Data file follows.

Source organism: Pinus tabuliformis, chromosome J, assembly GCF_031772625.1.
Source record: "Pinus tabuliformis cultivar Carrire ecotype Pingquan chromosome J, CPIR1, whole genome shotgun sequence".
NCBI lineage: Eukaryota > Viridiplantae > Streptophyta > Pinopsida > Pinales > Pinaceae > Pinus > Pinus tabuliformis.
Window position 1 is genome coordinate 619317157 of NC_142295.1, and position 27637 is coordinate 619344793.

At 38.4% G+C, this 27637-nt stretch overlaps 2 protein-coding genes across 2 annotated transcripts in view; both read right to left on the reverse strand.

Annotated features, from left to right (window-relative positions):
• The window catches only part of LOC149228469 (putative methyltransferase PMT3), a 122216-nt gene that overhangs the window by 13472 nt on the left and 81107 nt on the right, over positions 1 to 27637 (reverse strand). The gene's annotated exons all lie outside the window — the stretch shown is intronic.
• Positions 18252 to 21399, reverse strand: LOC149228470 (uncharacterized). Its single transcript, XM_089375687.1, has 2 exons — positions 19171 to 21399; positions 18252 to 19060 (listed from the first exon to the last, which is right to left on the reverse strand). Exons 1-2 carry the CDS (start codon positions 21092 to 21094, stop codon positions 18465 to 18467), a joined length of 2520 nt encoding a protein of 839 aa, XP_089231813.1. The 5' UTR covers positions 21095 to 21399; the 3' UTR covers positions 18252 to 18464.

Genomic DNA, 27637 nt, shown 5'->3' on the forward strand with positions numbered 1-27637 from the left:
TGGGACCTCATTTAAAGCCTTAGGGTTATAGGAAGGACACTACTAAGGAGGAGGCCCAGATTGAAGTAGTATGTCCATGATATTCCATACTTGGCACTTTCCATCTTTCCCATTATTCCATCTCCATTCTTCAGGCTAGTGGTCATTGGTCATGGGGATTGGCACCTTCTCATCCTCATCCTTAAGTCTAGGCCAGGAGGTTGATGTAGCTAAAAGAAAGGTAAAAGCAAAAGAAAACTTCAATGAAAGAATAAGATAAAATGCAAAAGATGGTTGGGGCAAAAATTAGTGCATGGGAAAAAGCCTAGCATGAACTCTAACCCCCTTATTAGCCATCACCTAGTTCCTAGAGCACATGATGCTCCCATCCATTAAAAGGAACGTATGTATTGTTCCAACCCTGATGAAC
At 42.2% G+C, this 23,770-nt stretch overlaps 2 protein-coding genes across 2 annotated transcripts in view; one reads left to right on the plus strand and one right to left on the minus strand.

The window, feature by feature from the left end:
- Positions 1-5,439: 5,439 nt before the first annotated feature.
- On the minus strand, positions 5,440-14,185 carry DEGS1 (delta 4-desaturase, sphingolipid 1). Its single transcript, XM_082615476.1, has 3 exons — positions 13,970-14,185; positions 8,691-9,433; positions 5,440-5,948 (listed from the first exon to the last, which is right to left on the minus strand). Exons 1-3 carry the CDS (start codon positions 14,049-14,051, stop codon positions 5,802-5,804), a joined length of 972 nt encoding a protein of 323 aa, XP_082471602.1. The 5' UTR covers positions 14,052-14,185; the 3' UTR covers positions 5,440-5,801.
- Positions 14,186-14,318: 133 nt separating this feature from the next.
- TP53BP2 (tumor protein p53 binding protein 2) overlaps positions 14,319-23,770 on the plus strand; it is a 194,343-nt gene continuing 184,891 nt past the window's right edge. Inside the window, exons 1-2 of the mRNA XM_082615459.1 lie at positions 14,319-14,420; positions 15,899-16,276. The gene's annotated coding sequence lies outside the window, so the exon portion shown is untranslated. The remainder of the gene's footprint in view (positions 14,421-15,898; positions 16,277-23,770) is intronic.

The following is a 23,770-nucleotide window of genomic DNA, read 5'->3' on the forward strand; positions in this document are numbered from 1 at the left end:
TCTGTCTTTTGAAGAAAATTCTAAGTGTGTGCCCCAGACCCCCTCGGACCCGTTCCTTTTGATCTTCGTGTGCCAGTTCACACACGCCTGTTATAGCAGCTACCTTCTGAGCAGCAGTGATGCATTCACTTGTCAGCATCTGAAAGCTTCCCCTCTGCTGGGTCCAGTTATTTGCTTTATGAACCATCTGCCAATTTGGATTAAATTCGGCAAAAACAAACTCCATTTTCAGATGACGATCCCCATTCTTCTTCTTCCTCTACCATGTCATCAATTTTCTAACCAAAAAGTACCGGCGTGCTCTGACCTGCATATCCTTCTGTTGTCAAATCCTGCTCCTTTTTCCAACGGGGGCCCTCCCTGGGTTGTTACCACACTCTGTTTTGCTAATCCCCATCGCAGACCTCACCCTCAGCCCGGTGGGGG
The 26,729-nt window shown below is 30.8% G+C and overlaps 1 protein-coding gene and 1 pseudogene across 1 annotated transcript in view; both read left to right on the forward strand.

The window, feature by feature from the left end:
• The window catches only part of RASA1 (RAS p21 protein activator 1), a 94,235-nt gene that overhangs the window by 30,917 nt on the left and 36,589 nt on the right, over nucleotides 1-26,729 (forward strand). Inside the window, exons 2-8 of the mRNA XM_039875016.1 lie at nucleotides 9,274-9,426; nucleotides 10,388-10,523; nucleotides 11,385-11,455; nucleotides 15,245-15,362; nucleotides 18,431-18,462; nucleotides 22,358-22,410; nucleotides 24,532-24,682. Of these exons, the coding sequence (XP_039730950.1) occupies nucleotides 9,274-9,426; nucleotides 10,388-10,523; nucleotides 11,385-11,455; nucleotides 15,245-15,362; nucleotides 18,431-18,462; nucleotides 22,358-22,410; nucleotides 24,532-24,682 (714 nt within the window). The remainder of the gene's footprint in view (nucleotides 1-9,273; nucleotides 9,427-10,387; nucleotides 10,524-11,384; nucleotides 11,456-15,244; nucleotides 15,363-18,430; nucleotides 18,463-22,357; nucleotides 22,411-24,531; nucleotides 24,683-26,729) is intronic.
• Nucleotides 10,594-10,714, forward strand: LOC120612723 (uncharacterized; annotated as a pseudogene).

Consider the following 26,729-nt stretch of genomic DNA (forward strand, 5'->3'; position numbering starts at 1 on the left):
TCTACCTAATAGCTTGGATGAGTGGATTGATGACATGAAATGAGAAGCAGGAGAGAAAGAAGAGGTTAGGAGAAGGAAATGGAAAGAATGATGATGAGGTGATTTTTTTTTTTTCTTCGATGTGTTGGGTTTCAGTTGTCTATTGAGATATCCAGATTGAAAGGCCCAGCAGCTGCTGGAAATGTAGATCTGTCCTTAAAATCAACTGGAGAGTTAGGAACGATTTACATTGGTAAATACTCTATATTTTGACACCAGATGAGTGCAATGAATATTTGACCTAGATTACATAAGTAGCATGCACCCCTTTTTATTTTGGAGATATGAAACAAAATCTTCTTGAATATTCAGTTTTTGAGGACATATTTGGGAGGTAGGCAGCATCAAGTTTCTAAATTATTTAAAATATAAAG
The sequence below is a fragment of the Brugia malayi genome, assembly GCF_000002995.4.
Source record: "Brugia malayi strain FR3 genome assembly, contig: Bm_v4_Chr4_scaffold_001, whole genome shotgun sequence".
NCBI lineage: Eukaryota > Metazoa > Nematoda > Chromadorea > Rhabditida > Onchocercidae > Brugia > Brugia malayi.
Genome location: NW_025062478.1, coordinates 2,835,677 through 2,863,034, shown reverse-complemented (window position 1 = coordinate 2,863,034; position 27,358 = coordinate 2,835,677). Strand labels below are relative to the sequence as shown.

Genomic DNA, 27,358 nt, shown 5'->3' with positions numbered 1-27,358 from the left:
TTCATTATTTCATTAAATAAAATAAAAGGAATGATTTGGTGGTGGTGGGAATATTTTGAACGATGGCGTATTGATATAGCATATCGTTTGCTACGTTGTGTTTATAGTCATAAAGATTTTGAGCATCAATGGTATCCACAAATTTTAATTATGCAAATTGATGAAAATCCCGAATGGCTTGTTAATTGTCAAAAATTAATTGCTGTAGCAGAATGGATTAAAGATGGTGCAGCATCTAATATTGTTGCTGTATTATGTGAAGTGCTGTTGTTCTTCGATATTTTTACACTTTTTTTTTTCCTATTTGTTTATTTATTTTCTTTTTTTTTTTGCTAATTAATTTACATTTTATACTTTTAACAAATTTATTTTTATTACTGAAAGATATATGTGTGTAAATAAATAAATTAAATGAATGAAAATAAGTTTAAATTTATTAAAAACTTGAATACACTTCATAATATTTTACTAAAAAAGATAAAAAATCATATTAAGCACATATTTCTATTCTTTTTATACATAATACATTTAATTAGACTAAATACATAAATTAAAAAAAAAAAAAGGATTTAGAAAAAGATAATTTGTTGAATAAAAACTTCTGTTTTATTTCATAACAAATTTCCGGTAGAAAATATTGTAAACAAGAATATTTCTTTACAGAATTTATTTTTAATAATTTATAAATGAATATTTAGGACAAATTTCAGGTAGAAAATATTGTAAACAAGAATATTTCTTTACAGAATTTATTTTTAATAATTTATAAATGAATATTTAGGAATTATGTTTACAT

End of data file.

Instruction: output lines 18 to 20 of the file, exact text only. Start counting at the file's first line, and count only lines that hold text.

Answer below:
TCTGTCTTTTGAAGAAAATTCTAAGTGTGTGCCCCAGACCCCCTCGGACCCGTTCCTTTTGATCTTCGTGTGCCAGTTCACACACGCCTGTTATAGCAGCTACCTTCTGAGCAGCAGTGATGCATTCACTTGTCAGCATCTGAAAGCTTCCCCTCTGCTGGGTCCAGTTATTTGCTTTATGAACCATCTGCCAATTTGGATTAAATTCGGCAAAAACAAACTCCATTTTCAGATGACGATCCCCATTCTTCTTCTTCCTCTACCATGTCATCAATTTTCTAACCAAAAAGTACCGGCGTGCTCTGACCTGCATATCCTTCTGTTGTCAAATCCTGCTCCTTTTTCCAACGGGGGCCCTCCCTGGGTTGTTACCACACTCTGTTTTGCTAATCCCCATCGCAGACCTCACCCTCAGCCCGGTGGGGG
The 26,729-nt window shown below is 30.8% G+C and overlaps 1 protein-coding gene and 1 pseudogene across 1 annotated transcript in view; both read left to right on the forward strand.

The window, feature by feature from the left end: